A Laughable Attempt at Appealing to Youth (and a glimpse of how our current inability to fairly identify high drivers)
With the upcoming legalization of recreational marijuana mid-October, many legal issues have been brought up, and have yet to been resolved. The focus for this analysis will be that being of impaired driving. Specifically, the current inability for police officers to gauge quantitatively the sobriety of a driver who is under the influence of psychoactive cannabinoids.
Let’s first start off with the current sobriety tests for those who are suspected to be driving under the influence (DUI) of alcohol. Quantitatively, we can measure blood alcohol levels to a semi-accurate degree using breathalysers – often falling in the accuracy of +/- 15%. This may not seem like a very accurate way of measurement, so the breathylser is often used in conjunction with a field sobriety test (the classic ones, like standing on one foot and balancing etc). If there is enough reasonable suspicion, a blood test may be taken, with accuracy rates of these being +/- 0.5%.
The ability for alcohol to be detected using a breathalyser is due to the fact that one, it is volatile and is readily excreted through your breath, and two, it is hydrophilic enough for ethanol to readily cross both pulmonary membranes, bronchioles, and the mucosa of your mouth.
What about the case with the main psychoactive constituent of cannabis? THC is one, a large molecule (and thus not volatile under the temperatures and conditions that your body expresses), and two, lipophilic. The former reason is why breathalysers do not exist with accurate results for THC, and the latter results in a complicated pharmacokinetic interaction with your body.
THC, being lipophilic, means that that though the psychoactive effects may have long worn off, THC will have bound to tissues in your body (which are lipophilic) in order from those with most perfusion to least perfusion (blood, brain > heart > high perfusion tissues > low perfusion tissues > body fat). The result is that, in the right conditions, THC binds to body fat for an indefinite amount of time. For the average acute user of THC, this serves no problem for a blood sobriety test. However, for a chronic user, though they may not be under the psychoactive effects, levels of THC in the blood may remain high enough to fail a blood drug test.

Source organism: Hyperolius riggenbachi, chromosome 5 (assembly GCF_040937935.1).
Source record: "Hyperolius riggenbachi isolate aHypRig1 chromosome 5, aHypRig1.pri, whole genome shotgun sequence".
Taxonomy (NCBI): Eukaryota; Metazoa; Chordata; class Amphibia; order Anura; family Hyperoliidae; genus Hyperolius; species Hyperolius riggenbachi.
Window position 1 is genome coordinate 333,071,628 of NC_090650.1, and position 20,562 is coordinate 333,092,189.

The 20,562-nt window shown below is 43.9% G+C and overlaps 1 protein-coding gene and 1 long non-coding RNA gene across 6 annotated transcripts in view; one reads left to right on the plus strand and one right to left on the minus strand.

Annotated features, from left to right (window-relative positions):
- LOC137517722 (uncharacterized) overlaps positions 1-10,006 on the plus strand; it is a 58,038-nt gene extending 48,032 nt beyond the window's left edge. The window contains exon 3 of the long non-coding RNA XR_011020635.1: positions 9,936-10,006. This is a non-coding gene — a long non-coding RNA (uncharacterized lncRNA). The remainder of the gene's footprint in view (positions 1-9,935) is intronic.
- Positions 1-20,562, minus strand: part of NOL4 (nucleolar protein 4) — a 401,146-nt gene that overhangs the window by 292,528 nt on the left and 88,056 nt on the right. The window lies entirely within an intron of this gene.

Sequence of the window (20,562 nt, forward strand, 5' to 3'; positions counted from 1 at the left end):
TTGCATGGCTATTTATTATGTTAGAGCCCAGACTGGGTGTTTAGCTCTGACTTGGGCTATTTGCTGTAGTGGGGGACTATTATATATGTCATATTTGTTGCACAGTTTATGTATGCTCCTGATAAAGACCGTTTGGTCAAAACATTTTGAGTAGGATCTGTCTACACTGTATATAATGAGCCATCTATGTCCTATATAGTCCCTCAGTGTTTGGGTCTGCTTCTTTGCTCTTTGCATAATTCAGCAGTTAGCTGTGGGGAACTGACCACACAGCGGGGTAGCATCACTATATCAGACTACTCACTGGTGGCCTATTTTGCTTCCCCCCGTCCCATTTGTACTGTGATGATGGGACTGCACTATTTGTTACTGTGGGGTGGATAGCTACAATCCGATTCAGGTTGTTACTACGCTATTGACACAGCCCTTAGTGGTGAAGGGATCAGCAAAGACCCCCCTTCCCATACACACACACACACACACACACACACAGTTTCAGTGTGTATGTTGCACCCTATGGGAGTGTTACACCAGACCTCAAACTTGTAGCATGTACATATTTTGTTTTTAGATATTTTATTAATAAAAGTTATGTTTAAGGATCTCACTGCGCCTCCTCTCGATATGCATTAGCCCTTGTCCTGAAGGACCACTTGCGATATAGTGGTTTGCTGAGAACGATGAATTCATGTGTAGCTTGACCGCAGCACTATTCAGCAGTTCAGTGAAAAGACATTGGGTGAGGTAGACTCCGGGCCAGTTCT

This all means very little, until we look at the way police officers will screen those who are DUI with THC. As a result of not being able to quantitatively measure the THC levels in a person in a roadside stop, officers will have very little concrete evidence of inpaired-ness to express in court. Not only that, but even if say, and officer were to take the driver to get a blood tests, the lipophilic nature of THC means that even if tests show up positive, it may have been days, if not months since they have been actively impaired.
The aforementioned ad has been popping up on my Facebook newsfeed for a while, and seems like an active attempt to prevent people from driving impaired. I’m all in support of this! This ad is absolutely well meaning, and getting people off the roads when they’re high is absolutely the right decision. Though well meaning, I personally see this having a more sinister(?) meaning behind it.
As mentioned before, there is currently no accurate way of doing a roadside THC test (only quantitative tests hold up well in court). A roadside sobriety test may be employed, but those under the influence of THC tend to express less characteristic impairment compared to ethanol. As a result, roadside field tests and other qualitative tests tend to hold up less strongly in court.
The presence of this ad affecting the public narrative of impaired driving under THC may allow a strengthen the argument for the legitimacy of qualitative impairment tests. This also means that those may be dissuaded from fighting back on charges of DUI on the basis that THC sobriety is not a grey area. This highlights our current lack of a legal framework and guidelines to appropriately and fairly prosecute those driving under the influence.
Obviously in our rather over litigious society, these ads and other public campaigns will help keep our roads safer due the stronger argument being laid on the plaintiff’s side. Though, nothing will ever beat an easy to use quantitative test for THC. Newer non-invasive techniques have been developed, such as detecting the presence of THC in saliva. These tests often fail to detect anything anyways, as the precision must be in the order of magnitude of parts per trillion. And, like mentioned before, even if there is any THC detected, it may have been from long before.
Also, jeez, did they really think laying a Snapchat filter onto a a video would make it more appealing to youth? Seems so… contrived to me.